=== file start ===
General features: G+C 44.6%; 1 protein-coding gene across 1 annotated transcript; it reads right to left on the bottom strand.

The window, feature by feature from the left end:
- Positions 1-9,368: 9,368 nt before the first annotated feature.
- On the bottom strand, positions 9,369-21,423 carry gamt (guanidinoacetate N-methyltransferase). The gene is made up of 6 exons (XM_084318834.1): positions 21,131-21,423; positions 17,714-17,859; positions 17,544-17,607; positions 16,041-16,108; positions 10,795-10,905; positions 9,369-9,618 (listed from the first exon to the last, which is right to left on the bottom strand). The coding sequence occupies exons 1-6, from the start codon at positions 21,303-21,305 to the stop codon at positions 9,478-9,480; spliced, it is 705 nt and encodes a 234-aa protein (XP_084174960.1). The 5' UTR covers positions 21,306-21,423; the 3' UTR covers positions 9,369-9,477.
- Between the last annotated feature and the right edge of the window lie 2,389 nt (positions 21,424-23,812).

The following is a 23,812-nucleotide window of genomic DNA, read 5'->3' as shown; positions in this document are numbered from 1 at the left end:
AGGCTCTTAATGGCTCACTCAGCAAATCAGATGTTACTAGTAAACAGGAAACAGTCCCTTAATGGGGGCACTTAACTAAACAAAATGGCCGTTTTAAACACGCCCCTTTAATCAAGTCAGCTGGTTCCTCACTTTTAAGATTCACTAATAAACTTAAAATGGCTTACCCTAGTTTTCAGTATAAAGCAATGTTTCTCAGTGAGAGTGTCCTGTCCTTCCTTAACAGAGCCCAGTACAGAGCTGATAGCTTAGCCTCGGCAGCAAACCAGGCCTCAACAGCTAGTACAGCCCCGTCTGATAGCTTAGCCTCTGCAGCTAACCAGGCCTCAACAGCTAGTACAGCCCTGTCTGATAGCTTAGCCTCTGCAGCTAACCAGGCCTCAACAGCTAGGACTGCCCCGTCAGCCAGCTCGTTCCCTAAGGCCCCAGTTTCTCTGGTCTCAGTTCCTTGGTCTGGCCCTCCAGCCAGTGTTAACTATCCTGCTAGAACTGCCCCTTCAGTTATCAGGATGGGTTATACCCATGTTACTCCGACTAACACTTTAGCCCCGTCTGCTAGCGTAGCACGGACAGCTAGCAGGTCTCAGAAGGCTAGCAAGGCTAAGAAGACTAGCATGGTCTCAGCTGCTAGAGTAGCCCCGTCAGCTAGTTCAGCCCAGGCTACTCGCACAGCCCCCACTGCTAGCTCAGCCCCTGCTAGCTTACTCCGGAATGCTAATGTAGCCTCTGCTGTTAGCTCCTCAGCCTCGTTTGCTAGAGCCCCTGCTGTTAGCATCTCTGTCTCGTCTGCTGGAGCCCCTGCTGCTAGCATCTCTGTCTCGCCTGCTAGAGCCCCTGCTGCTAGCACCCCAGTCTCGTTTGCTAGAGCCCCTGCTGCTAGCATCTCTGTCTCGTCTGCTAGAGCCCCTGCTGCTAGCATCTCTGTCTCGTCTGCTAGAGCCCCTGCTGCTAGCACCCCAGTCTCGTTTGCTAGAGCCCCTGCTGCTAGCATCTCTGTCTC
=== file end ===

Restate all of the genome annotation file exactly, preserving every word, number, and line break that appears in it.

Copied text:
General features: G+C 44.6%; 1 protein-coding gene across 1 annotated transcript; it reads right to left on the bottom strand.

The window, feature by feature from the left end:
- Positions 1-9,368: 9,368 nt before the first annotated feature.
- On the bottom strand, positions 9,369-21,423 carry gamt (guanidinoacetate N-methyltransferase). The gene is made up of 6 exons (XM_084318834.1): positions 21,131-21,423; positions 17,714-17,859; positions 17,544-17,607; positions 16,041-16,108; positions 10,795-10,905; positions 9,369-9,618 (listed from the first exon to the last, which is right to left on the bottom strand). The coding sequence occupies exons 1-6, from the start codon at positions 21,303-21,305 to the stop codon at positions 9,478-9,480; spliced, it is 705 nt and encodes a 234-aa protein (XP_084174960.1). The 5' UTR covers positions 21,306-21,423; the 3' UTR covers positions 9,369-9,477.
- Between the last annotated feature and the right edge of the window lie 2,389 nt (positions 21,424-23,812).

The following is a 23,812-nucleotide window of genomic DNA, read 5'->3' as shown; positions in this document are numbered from 1 at the left end:
AGGCTCTTAATGGCTCACTCAGCAAATCAGATGTTACTAGTAAACAGGAAACAGTCCCTTAATGGGGGCACTTAACTAAACAAAATGGCCGTTTTAAACACGCCCCTTTAATCAAGTCAGCTGGTTCCTCACTTTTAAGATTCACTAATAAACTTAAAATGGCTTACCCTAGTTTTCAGTATAAAGCAATGTTTCTCAGTGAGAGTGTCCTGTCCTTCCTTAACAGAGCCCAGTACAGAGCTGATAGCTTAGCCTCGGCAGCAAACCAGGCCTCAACAGCTAGTACAGCCCCGTCTGATAGCTTAGCCTCTGCAGCTAACCAGGCCTCAACAGCTAGTACAGCCCTGTCTGATAGCTTAGCCTCTGCAGCTAACCAGGCCTCAACAGCTAGGACTGCCCCGTCAGCCAGCTCGTTCCCTAAGGCCCCAGTTTCTCTGGTCTCAGTTCCTTGGTCTGGCCCTCCAGCCAGTGTTAACTATCCTGCTAGAACTGCCCCTTCAGTTATCAGGATGGGTTATACCCATGTTACTCCGACTAACACTTTAGCCCCGTCTGCTAGCGTAGCACGGACAGCTAGCAGGTCTCAGAAGGCTAGCAAGGCTAAGAAGACTAGCATGGTCTCAGCTGCTAGAGTAGCCCCGTCAGCTAGTTCAGCCCAGGCTACTCGCACAGCCCCCACTGCTAGCTCAGCCCCTGCTAGCTTACTCCGGAATGCTAATGTAGCCTCTGCTGTTAGCTCCTCAGCCTCGTTTGCTAGAGCCCCTGCTGTTAGCATCTCTGTCTCGTCTGCTGGAGCCCCTGCTGCTAGCATCTCTGTCTCGCCTGCTAGAGCCCCTGCTGCTAGCACCCCAGTCTCGTTTGCTAGAGCCCCTGCTGCTAGCATCTCTGTCTCGTCTGCTAGAGCCCCTGCTGCTAGCATCTCTGTCTCGTCTGCTAGAGCCCCTGCTGCTAGCACCCCAGTCTCGTTTGCTAGAGCCCCTGCTGCTAGCATCTCTGTCTC